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Perform Hot Backups of MySQL Databases with Percona XtraBackup on Ubuntu 16.04

Percona XtraBackup is an open source backup utility for MySQL. It supports all MySQL flavours like Percona Server, MariaDB, and (Oracle) MySQL. Percona Xtrabackup performs a Hot Backup for MySQL. Hot Backup means to create a backup of a MySQL server while it is running without a downtime.

In this tutorial, I will show you how to create a hot MySQL database backup with the OpenSource tool Percona XtraBackup on Ubuntu 16.04 (Xenial Xerus). I will use MariaDB as the database server to perform the backup but th same setup will work for MySQL servers as well.


  • Ubuntu server 16.04 – (Xenial Xerus)
  • MySQL or MariaDB server
  • Root Privileges

Step 1 – Install Percona XtraBackup

The first step is to install latest Percona XtraBackup software on our Ubuntu server. Log in to your server by SSH (or on the console):

ssh root@

Percona XtraBackup is available in the Ubuntu repository, but we want to use the latest version from the Percona repository.

Add the Percona repository by downloading the deb package from the web and install it with the dpkg command:

wget$(lsb_release -sc)_all.deb
sudo dpkg -i percona-release_0.1-3.$(lsb_release -sc)_all.deb

Next, update the repository and install Ppercona XtraBackup 2.4 (the latest version at the moment):

sudo apt-get update
sudo apt-get install percona-xtrabackup-24

Percona XtraBackup is installed.

Step 2 – Configure User and Backup Directory

To perform the hot backup, we need to create a new mysql user with special privileges and permissions. In this tutorial, I will use MariaDB 10.0 as the database server. If you have not installed a MySQL compatible database yet then you can install with command below:

sudo apt-get install mariadb-server mariadb-client

Set a secure password for the root user with this command:


If the MariaDB is installed, access the MariaDB/MySQL shell as root user with mysql client command:

mysql -u root -p

Create a new user called ‘bekupuser‘ with the password ‘mypassword‘ (chose a secure password for your server!):

CREATE USER ‘bekupuser’@’localhost’ IDENTIFIED BY ‘mypassword’;

Grant the user the following privileges: ‘RELOAD, PROCESS, LOCK TABLES, REPLICATION CLIENT’.


Next, create a new directory to store the MySQL backup files:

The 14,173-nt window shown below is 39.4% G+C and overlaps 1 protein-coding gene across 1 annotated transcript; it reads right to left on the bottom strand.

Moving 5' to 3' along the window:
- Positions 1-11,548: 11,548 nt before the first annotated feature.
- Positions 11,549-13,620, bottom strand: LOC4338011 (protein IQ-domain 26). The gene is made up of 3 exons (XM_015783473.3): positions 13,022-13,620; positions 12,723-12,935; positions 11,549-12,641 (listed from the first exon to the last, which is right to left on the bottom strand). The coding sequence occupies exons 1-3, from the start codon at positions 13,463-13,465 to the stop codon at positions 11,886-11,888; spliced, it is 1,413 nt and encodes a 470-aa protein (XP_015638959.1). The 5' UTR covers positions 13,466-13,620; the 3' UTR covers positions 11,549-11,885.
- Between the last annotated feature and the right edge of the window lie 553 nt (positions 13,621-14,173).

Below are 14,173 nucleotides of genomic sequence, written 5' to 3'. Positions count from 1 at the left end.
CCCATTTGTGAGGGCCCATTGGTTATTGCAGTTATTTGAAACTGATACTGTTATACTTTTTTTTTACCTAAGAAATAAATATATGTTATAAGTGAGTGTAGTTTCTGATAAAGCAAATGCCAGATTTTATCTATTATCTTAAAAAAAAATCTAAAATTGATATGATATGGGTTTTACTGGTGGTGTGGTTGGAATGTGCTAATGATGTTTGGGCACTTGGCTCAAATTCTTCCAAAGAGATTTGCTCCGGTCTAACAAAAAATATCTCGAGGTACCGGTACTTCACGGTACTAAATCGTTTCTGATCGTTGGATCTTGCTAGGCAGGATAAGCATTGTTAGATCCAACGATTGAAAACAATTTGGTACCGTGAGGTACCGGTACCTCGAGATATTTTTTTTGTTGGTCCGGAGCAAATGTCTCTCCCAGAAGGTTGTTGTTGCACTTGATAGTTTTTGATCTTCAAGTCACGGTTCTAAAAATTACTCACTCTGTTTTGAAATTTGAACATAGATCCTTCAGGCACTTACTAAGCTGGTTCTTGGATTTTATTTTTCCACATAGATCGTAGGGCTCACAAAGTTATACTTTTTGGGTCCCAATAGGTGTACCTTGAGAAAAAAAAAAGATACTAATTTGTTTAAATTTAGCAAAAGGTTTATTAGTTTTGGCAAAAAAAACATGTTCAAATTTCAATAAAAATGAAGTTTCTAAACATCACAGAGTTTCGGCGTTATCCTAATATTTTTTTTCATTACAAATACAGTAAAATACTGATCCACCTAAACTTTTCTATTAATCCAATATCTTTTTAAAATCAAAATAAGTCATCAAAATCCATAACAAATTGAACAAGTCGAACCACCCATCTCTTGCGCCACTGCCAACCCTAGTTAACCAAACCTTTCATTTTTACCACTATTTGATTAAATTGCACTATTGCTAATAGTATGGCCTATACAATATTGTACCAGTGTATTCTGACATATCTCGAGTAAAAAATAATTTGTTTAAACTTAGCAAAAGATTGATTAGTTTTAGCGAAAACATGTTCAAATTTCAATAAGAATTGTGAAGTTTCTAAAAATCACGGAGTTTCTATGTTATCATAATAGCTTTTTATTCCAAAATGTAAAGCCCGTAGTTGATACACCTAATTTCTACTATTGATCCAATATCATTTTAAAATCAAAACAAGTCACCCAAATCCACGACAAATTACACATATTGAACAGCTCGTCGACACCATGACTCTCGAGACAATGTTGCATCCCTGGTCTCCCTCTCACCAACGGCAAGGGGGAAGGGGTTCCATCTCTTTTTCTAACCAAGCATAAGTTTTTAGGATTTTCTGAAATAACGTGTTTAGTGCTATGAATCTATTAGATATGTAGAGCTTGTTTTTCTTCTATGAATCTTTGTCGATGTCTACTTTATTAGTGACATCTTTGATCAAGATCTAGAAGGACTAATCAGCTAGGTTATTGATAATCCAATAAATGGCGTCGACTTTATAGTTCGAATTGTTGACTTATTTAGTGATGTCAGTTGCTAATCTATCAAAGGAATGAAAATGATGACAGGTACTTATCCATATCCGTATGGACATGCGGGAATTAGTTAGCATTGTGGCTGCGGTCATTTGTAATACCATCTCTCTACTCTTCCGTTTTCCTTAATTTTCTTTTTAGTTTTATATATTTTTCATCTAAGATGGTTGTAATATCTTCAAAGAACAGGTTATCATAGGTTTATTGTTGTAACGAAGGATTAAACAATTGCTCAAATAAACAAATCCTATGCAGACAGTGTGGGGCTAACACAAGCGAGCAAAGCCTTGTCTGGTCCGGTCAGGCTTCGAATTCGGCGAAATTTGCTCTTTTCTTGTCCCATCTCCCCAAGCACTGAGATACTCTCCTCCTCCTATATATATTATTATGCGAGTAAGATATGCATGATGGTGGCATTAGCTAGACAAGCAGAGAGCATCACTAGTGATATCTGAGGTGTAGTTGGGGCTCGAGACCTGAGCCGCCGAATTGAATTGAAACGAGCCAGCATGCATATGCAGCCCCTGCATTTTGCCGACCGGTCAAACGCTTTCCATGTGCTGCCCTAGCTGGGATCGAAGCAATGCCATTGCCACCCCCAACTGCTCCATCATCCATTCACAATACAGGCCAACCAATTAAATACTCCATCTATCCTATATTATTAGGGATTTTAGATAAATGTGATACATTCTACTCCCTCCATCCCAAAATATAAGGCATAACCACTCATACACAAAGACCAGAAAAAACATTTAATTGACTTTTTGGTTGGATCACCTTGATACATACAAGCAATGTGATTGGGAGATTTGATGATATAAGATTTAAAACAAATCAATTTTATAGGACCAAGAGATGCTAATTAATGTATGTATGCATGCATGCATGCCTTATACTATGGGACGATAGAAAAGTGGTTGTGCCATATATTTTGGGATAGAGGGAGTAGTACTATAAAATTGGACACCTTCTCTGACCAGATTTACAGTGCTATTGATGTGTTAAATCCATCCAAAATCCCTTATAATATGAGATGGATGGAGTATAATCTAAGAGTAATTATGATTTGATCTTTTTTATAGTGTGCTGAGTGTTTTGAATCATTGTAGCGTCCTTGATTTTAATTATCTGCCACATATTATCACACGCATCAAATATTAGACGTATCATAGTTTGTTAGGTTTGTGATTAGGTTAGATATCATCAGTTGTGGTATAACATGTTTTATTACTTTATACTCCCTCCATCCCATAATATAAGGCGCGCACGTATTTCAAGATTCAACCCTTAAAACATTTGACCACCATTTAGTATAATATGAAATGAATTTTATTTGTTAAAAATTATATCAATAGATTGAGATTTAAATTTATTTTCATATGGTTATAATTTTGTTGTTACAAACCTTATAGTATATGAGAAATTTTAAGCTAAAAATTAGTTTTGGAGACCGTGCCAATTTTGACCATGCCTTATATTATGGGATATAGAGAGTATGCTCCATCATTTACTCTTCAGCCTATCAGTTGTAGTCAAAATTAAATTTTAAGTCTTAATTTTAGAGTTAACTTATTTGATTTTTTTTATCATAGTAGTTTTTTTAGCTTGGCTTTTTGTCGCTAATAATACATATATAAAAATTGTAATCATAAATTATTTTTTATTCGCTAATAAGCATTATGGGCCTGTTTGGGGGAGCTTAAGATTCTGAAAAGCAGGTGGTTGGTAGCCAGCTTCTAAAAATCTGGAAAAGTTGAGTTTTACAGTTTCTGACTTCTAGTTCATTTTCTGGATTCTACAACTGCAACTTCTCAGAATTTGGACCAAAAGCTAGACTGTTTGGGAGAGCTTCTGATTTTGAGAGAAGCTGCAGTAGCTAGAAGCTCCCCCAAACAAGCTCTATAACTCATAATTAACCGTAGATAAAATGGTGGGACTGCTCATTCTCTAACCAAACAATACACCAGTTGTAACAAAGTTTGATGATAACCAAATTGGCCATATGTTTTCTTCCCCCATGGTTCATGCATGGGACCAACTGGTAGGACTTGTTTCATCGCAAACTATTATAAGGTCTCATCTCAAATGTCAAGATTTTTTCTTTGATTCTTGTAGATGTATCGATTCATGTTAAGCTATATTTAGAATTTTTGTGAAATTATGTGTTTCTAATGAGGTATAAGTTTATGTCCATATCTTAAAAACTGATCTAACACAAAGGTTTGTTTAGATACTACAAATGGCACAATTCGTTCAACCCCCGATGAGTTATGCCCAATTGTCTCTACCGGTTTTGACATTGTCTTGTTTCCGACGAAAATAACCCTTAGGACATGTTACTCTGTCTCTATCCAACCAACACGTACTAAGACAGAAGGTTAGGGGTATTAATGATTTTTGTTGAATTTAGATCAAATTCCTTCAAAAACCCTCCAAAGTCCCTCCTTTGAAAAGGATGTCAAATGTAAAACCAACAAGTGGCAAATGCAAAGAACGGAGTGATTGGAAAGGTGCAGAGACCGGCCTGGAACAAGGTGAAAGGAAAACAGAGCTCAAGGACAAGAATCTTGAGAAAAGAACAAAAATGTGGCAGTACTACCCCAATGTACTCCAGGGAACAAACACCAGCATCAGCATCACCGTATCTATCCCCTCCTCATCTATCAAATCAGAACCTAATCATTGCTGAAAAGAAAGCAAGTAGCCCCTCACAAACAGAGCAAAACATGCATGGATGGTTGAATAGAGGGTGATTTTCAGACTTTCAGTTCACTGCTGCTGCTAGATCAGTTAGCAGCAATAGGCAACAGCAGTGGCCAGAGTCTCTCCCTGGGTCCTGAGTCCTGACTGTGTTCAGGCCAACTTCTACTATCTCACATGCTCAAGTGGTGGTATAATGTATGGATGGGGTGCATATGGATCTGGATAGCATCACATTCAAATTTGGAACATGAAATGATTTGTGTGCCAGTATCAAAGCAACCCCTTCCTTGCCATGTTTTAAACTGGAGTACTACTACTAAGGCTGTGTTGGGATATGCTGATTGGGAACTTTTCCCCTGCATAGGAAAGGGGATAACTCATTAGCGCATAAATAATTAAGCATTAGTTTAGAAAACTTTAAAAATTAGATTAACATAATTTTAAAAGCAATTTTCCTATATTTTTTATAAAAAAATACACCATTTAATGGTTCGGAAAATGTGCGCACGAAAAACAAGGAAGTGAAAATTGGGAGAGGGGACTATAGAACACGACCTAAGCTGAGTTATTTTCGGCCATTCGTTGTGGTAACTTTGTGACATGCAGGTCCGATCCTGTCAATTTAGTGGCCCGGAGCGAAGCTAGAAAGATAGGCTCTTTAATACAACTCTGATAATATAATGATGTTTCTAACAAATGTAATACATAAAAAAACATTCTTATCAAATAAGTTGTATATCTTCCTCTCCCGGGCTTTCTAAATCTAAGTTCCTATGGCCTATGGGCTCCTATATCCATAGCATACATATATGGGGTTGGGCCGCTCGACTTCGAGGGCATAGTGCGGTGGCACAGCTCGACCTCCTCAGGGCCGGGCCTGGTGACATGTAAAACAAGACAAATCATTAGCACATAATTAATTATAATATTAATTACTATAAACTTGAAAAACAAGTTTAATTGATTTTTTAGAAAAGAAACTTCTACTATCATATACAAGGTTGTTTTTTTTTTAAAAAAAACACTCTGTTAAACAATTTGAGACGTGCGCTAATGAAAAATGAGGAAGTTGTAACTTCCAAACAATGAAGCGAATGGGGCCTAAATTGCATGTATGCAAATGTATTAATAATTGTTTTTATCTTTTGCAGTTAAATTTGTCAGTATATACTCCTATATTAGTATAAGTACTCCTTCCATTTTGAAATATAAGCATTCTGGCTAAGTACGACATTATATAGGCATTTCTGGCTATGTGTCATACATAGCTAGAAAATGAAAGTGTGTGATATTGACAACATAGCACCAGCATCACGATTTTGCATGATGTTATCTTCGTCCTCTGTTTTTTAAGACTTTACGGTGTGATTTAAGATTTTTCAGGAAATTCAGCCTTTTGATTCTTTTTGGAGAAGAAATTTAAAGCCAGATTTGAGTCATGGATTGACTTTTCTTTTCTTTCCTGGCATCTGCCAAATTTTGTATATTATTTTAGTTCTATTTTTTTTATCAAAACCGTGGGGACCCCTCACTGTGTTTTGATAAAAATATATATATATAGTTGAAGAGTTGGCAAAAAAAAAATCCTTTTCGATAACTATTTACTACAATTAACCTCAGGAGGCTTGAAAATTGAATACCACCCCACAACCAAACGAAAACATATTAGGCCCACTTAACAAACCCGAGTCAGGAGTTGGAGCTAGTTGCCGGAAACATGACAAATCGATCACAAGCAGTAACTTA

mkdir -p /data/backups/mysql/

The new backup user and a backup directory have been created.

Step 3 – Perform Backup with Innobackupex

Innobackupex is a Perl script wrapper for the xtrabackup program. It’s a patched version of the innobackup script provided by oracle, distributed with InnoDB Backup tool. Innobackupex provides backup for a whole MySQL database instance, using xtrabackup in combination with xbstream and xbcrypt.

In this step, we will create and prepare a full backup for the MySQL instance.

A. Create a backup with Innobackupex

In step 2, we’ve created a new directory for the backup and added a new mysql backup user. We will use them now to create a backup with innobackupex command.

Create a MySQL backup with the innobackupex to new directory ‘/data/backups/my_backup’:

innobackupex –user=bekupuser  –password=mypassword –no-timestamp /data/backups/my_backup


–user = user with required backup privileges (step-2).

–password = password of the backup user.

–no-timestamp = disable the creation of a new time-stamped subdirectory in the backup root dir.

/data/backups/my_backup = directory for the backup, it will be created automatically during backup process. If the directory exists, you will get an error message.

Another option:

mkdir -p /data/backups/my_backup2

innobackupex –user=bekupuser –password=mypassword /data/backups/my_backup2


innobackupex –user=bekupuser –password=mypassword /data/backups/


If there is no directory ‘my_backup2‘, you will get your directory based on ‘timestamp‘ format.


B. Prepare a Full Backup with Innobackupex

After creating a new backup, the data isn’t ready for a restore. There is one more step so the data is ready to be restored. We need the ‘prepare stage’ so the data can be restored.

Prepare backup using innobackupex with option –apply-log to the backup directory ‘/data/backups/my_backup‘:

innobackupex –apply-log /data/backups/my_backup

Make sure the process is complete without error before you proceed.

If you have enough memory and a large database, then you can use the option –use-memory=memorynumber to tell innobackupex how much memory it may use:

innobackupex –apply-log –use-memory=4G /data/backups/my_backup

The data is ready to be restored now. We can restore it on the same server or on the another server that’s running MariaDB.

Step 4 – Restore Full Backup with Innobackupex

In this step, we will restore the MySQL instance with innobackupex.

Before we restore the MySQL instance, we need to stop the MySQL process with systemctl command (the MariaDB process is named mysql):

systemctl stop mysql

Make a backup of the old MySQL data directory:

mkdir ~/mysql_old/
mv /var/lib/mysql/* ~/mysql_old/

Next, restore the mysql instance from the full backup with innobackupex:

innobackupex –copy-back /data/backups/my_backup

When you see the result ‘innobackupex: completed OK‘, then you have successfully restored your MySQL instance.

Now change the owner of the MySQL data directory to the mysql user and start the service again:

chown -R mysql:mysql /var/lib/mysql
systemctl start mysql

The MySQL instance has been successfully restored with percona-xtrabackup.